Patent application title: SYSTEMS AND METHODS FOR PROVIDING ORGANIZATIONAL COMPLIANCE MONITORING
N. Michelle Guarnery (San Antonio, TX, US)
Michael Foley (San Antonio, TX, US)
Stephanie Higby (Helotes, TX, US)
Kellie Weber (Spring Branch, TX, US)
United Services Automobile Association (USAA)
Publication date: 2013-12-05
Patent application number: 20130325731
A method performed by a computing device and having one or more
processors and memory storing one or more programs for execution by the
one or more processors, comprising information including a representation
of at least one compliance issue is received. The information is analyzed
to determine at least one entity to which the at least one compliance
issue is pertinent. The information is forwarded to the at least one
entity in response to a determination that the legal change is pertinent
to the at least one entity. A response is received from the at least one
entity a response including a representation as to how the at least one
entity intends to address the compliance issue.
1. A method performed by a computing device and having one or more
processors and memory storing one or more programs for execution by the
one or more processors, comprising: receiving information including a
representation of at least one compliance issue; analyzing the
information to determine at least one entity to which the at least one
compliance issue is pertinent; forwarding the information to the at least
one entity in response to a determination that the legal change is
pertinent to the at least one entity; receiving from the at least one
entity a response including a representation as to how the at least one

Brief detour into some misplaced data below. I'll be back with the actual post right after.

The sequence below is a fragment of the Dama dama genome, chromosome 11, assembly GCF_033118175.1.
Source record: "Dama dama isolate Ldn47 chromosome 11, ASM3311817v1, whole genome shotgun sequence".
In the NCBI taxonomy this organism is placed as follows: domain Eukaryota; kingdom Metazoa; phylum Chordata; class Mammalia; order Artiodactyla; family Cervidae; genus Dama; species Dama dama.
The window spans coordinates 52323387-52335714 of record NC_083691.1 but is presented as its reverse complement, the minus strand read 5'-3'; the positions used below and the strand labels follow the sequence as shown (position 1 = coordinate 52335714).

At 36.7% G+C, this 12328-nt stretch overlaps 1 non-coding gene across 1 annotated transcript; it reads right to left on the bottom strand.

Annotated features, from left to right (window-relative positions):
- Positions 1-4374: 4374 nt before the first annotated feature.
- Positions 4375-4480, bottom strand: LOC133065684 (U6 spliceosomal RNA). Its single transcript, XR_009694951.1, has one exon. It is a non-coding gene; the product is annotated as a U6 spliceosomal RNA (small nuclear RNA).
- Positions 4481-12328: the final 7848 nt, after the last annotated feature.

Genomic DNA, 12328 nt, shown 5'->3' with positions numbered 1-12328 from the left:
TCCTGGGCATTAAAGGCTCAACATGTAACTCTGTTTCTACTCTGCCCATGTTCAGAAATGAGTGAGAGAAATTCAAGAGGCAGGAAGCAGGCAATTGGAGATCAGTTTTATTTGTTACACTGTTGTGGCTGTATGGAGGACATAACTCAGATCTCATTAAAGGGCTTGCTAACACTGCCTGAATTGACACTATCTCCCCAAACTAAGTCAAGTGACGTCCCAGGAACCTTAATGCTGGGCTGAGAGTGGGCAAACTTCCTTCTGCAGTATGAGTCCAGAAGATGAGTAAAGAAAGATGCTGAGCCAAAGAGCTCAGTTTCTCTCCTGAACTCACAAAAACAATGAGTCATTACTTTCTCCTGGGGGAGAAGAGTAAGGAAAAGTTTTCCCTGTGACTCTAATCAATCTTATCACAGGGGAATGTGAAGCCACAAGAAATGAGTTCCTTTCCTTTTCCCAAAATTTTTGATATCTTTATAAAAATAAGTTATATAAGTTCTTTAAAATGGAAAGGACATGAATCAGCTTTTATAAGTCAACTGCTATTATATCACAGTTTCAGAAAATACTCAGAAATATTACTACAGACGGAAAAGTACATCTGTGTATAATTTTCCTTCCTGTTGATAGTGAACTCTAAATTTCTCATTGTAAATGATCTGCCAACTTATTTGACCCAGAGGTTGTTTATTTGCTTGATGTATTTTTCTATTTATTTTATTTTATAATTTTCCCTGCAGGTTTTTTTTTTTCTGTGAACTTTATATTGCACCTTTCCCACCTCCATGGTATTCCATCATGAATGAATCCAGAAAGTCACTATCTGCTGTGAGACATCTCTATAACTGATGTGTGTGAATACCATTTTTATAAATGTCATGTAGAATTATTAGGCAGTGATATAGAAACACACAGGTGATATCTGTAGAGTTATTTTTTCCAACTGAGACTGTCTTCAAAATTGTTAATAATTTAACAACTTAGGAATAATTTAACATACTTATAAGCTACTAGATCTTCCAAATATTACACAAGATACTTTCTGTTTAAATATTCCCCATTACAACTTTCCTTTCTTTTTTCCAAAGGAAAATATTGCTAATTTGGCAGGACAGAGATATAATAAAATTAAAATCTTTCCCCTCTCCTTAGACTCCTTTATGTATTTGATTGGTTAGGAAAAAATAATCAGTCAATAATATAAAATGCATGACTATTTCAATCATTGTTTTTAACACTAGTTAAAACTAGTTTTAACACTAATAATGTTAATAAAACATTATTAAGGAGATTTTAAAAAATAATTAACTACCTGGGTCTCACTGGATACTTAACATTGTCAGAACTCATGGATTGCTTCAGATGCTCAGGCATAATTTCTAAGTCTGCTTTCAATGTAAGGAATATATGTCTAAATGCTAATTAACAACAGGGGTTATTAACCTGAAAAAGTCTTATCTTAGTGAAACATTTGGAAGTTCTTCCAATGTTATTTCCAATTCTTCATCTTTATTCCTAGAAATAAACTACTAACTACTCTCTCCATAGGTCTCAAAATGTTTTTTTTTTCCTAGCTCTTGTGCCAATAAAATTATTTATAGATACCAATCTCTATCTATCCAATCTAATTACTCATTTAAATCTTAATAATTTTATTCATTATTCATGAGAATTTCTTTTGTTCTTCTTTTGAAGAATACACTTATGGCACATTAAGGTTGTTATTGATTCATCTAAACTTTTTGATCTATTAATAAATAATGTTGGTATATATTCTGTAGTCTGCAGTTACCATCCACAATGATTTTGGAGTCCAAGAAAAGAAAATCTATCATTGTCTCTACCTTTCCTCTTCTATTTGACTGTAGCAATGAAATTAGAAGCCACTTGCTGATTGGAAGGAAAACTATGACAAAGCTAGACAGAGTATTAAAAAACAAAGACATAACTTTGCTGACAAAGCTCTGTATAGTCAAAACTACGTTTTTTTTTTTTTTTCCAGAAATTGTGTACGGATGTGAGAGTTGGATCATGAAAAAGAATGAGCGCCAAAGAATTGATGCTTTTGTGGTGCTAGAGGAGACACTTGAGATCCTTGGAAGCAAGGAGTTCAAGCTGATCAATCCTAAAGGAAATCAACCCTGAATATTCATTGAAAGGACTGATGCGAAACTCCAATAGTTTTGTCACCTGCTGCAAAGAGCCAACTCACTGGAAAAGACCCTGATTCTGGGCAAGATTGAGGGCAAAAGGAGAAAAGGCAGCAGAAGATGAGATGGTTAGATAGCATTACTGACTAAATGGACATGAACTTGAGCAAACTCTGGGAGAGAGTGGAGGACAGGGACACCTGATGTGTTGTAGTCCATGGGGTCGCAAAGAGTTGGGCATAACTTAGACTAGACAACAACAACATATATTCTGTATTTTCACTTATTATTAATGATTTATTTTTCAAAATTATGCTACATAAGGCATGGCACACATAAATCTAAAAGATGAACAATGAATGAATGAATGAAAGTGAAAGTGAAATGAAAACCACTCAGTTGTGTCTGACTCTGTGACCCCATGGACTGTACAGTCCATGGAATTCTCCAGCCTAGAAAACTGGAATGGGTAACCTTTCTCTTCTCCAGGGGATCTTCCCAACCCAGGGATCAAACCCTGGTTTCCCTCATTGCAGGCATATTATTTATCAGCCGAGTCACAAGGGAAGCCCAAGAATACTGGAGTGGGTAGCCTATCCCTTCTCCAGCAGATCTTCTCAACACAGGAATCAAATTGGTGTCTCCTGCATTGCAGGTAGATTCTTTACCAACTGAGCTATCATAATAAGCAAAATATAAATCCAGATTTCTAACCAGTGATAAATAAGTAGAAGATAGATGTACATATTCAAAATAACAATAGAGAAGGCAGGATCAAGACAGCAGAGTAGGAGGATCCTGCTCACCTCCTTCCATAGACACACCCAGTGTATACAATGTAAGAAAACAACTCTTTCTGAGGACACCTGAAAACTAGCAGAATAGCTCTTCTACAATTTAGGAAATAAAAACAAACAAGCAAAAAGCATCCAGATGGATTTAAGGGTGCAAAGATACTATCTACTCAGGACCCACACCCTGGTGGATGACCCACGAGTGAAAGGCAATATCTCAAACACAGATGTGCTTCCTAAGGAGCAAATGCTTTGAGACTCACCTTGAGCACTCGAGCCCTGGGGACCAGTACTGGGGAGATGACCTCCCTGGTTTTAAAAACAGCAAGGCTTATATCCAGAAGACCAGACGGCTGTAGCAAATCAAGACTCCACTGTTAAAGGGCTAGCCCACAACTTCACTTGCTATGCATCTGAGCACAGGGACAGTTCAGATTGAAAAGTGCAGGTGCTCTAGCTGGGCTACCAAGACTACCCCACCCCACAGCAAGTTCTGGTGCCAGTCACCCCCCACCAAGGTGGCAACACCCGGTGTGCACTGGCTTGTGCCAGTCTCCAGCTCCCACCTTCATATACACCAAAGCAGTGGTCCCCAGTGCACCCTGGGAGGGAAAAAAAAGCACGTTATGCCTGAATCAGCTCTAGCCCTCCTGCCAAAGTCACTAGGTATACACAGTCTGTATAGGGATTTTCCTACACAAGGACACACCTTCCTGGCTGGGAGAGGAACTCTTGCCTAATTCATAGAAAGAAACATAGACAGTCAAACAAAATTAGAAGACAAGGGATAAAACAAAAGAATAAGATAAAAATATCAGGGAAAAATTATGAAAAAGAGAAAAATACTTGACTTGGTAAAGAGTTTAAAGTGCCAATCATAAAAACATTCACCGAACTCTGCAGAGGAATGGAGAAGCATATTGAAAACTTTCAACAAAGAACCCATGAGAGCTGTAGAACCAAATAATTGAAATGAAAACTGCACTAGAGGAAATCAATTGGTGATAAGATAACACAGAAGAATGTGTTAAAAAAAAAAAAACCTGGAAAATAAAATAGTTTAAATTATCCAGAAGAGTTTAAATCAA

entity intends to address the compliance issue.
2. The method of claim 1, wherein the compliance issue comprises at least one of a change to an existing law or regulation, a new law or regulation, a proposed new law or regulation, and a proposed change to an existing law or regulation.
3. The method of claim 1, wherein the step of analyzing further comprises: identifying content within the information that indicates that the compliance issue is relevant to the at least one entity.
4. The method of claim 3, wherein the step of identifying comprises: identifying at least one character within the information that is indicative that the compliance issue is relevant to the at least one entity.
5. The method of claim 4, wherein the step of identifying comprises: detecting a predetermined flag that indicates that the compliance issue is relevant to the at least one entity.
6. The method of claim 3, wherein the step of identifying comprises: identifying at least one term or phrase within the information; and determining from the at least one term or phrase that the compliance issue is relevant to the at least one entity.
7. The method of claim 1, wherein the step of receiving comprises: receiving a plan from the at least one entity that describes how the at least one entity will address the compliance issue.
8. The method of claim 1, wherein the step of receiving comprises: receiving a notification from the at least one entity that the at least one entity is sufficiently addressing the compliance issue.
9. The method of claim 1, further comprising: receiving a notification that the at least one entity has instituted at least one control to address the compliance issue.
10. The method of claim 9, further comprising: indicating that the at least one entity is in compliance with a legal change in response to receiving the notification.